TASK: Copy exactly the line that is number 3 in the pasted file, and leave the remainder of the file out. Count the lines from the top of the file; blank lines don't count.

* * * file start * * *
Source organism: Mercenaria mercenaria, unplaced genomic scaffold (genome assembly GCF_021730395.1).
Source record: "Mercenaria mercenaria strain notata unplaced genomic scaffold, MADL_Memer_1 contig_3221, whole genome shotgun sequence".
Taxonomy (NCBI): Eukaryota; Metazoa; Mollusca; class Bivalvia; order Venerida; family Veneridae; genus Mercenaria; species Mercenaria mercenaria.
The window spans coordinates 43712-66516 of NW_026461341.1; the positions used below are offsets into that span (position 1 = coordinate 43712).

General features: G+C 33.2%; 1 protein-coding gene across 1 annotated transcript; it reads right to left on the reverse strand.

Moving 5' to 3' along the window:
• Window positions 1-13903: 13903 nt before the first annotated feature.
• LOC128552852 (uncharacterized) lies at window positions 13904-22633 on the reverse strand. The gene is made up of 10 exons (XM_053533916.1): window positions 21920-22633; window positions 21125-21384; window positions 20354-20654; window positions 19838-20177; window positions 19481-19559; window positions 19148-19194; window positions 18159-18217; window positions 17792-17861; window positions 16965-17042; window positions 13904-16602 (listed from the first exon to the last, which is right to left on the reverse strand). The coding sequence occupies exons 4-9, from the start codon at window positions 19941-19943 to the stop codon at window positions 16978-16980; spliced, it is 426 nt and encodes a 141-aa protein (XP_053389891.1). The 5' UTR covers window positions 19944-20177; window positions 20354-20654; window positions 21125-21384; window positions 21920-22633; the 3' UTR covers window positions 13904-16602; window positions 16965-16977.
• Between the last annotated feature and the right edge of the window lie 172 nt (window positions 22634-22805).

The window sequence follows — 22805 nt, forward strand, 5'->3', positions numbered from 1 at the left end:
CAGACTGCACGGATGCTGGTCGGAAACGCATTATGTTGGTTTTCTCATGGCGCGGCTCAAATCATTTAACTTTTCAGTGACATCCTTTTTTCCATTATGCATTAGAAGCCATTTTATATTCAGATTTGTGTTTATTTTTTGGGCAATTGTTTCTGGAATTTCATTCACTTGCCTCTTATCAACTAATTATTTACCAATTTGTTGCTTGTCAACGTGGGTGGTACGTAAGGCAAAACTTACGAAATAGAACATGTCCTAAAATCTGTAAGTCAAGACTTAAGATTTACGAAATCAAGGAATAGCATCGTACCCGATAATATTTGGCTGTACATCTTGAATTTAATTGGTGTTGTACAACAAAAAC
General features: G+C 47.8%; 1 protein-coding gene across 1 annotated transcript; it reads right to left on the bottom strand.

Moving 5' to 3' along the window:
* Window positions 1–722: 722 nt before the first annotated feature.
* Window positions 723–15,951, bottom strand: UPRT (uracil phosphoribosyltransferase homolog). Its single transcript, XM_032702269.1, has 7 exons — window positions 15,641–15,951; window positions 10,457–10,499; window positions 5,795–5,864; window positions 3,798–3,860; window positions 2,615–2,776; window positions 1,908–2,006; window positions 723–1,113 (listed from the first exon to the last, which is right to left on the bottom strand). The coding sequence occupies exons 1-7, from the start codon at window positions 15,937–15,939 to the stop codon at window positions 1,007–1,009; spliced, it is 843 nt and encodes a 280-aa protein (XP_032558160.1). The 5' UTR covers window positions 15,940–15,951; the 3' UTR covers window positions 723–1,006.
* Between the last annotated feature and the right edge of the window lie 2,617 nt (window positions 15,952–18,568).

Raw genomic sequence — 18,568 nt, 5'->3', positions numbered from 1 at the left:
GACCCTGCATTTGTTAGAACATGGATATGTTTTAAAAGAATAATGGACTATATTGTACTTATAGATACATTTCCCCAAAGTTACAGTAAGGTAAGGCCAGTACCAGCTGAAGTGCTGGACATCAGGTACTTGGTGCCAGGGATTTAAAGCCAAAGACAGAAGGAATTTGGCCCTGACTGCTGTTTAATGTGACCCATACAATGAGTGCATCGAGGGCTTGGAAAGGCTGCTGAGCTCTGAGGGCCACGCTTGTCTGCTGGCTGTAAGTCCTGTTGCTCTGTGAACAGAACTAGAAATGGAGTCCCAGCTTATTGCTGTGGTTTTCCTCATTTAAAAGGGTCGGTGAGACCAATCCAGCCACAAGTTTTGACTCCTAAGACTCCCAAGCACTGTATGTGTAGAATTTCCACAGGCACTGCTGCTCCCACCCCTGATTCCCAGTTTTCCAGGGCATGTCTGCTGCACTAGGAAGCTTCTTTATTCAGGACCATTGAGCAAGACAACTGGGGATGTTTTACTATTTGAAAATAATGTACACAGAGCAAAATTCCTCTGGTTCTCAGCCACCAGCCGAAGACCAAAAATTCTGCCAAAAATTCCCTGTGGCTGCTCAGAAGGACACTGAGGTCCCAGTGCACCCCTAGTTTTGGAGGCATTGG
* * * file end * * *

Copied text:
Taxonomy (NCBI): Eukaryota; Metazoa; Mollusca; class Bivalvia; order Venerida; family Veneridae; genus Mercenaria; species Mercenaria mercenaria.